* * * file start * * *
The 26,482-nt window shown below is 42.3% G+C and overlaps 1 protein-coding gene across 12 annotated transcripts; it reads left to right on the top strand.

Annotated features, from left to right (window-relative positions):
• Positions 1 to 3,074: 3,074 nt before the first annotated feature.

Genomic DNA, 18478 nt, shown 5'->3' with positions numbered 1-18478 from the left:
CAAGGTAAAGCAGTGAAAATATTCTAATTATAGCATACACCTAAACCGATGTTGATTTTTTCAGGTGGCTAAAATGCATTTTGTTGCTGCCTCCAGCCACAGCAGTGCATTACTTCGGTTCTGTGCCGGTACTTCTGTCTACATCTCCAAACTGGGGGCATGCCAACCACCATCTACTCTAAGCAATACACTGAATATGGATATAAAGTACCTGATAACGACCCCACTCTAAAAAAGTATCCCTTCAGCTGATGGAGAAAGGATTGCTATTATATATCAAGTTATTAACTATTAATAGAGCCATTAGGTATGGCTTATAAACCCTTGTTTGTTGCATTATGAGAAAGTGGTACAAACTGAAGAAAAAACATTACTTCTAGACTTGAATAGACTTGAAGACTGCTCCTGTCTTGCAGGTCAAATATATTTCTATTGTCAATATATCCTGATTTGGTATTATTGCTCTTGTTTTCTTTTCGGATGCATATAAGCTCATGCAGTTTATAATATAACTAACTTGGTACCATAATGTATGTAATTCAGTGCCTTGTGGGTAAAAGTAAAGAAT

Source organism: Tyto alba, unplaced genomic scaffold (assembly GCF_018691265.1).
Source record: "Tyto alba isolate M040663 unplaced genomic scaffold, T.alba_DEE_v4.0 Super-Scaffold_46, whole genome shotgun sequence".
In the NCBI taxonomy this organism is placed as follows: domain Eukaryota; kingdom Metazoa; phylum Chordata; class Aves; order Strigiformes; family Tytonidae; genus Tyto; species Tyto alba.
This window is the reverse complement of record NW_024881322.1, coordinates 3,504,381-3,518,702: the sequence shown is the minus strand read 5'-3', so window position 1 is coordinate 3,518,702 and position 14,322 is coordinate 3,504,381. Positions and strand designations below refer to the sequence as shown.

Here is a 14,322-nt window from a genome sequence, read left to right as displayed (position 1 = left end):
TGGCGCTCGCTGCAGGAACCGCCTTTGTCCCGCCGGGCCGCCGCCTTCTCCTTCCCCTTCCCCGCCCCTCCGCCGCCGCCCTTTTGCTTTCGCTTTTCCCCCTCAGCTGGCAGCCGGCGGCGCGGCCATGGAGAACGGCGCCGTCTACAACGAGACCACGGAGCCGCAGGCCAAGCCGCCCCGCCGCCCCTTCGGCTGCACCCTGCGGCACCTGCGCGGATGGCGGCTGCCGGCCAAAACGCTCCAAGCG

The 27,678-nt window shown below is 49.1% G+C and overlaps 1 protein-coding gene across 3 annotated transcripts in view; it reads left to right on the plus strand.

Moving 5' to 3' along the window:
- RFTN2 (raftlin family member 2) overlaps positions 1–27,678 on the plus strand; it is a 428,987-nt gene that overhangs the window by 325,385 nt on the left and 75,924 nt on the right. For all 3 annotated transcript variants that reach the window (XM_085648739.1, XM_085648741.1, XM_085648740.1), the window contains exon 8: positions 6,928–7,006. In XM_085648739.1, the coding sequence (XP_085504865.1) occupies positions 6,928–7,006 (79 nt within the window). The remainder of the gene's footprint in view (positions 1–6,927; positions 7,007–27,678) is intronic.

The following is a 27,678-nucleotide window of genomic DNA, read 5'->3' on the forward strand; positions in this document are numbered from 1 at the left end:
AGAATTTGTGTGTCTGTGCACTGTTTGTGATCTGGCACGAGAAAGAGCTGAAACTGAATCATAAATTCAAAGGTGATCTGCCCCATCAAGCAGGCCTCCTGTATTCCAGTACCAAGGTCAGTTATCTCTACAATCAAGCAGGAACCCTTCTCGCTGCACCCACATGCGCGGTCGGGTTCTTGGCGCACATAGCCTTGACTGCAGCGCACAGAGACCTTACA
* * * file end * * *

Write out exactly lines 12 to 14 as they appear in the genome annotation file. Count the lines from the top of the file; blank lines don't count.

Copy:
The 27,678-nt window shown below is 49.1% G+C and overlaps 1 protein-coding gene across 3 annotated transcripts in view; it reads left to right on the plus strand.

Moving 5' to 3' along the window:
- RFTN2 (raftlin family member 2) overlaps positions 1–27,678 on the plus strand; it is a 428,987-nt gene that overhangs the window by 325,385 nt on the left and 75,924 nt on the right. For all 3 annotated transcript variants that reach the window (XM_085648739.1, XM_085648741.1, XM_085648740.1), the window contains exon 8: positions 6,928–7,006. In XM_085648739.1, the coding sequence (XP_085504865.1) occupies positions 6,928–7,006 (79 nt within the window). The remainder of the gene's footprint in view (positions 1–6,927; positions 7,007–27,678) is intronic.